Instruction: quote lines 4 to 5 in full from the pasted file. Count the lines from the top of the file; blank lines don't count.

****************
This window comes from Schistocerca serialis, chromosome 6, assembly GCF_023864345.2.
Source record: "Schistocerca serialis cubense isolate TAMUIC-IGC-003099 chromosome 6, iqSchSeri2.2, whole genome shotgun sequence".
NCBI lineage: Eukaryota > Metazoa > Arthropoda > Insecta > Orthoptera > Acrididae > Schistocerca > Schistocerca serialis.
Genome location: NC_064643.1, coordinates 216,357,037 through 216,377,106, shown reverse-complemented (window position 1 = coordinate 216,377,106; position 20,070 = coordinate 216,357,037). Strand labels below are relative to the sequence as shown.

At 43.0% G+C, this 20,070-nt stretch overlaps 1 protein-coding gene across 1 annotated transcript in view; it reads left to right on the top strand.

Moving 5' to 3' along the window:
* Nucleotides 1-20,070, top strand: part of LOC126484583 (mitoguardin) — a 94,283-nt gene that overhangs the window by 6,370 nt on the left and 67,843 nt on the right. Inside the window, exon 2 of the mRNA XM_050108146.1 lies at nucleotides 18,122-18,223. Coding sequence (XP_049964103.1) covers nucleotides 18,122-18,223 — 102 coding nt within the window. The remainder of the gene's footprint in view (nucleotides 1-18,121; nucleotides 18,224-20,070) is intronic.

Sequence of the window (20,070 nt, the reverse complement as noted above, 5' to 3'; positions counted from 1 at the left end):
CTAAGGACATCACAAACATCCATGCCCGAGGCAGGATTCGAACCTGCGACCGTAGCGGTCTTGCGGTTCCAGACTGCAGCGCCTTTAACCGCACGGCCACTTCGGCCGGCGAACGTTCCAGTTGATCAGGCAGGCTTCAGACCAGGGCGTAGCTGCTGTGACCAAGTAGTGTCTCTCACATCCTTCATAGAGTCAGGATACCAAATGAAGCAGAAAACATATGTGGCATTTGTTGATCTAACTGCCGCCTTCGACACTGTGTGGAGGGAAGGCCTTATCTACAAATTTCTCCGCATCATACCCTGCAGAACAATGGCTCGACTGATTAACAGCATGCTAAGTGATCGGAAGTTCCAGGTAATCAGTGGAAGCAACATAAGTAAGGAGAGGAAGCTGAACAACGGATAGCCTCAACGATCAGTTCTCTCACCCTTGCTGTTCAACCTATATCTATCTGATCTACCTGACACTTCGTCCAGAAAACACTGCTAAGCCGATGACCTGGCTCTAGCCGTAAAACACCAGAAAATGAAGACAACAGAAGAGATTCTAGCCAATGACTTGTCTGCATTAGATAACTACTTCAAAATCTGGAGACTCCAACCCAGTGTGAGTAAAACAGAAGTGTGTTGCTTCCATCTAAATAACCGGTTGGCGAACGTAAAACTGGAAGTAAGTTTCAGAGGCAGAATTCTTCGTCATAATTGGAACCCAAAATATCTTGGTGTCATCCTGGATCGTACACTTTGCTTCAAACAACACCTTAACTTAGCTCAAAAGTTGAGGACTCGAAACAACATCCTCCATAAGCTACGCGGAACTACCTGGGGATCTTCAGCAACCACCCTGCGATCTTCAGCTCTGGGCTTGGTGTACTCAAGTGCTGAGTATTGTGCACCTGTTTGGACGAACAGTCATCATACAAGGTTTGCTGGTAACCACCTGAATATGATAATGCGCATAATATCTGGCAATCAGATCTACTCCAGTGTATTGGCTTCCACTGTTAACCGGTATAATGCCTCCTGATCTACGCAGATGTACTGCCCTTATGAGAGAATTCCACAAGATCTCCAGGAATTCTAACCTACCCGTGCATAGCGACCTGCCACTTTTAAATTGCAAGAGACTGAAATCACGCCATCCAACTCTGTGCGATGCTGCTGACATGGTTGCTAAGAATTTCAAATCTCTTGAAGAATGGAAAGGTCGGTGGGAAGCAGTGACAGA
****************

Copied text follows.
Genome location: NC_064643.1, coordinates 216,357,037 through 216,377,106, shown reverse-complemented (window position 1 = coordinate 216,377,106; position 20,070 = coordinate 216,357,037). Strand labels below are relative to the sequence as shown.

At 43.0% G+C, this 20,070-nt stretch overlaps 1 protein-coding gene across 1 annotated transcript in view; it reads left to right on the top strand.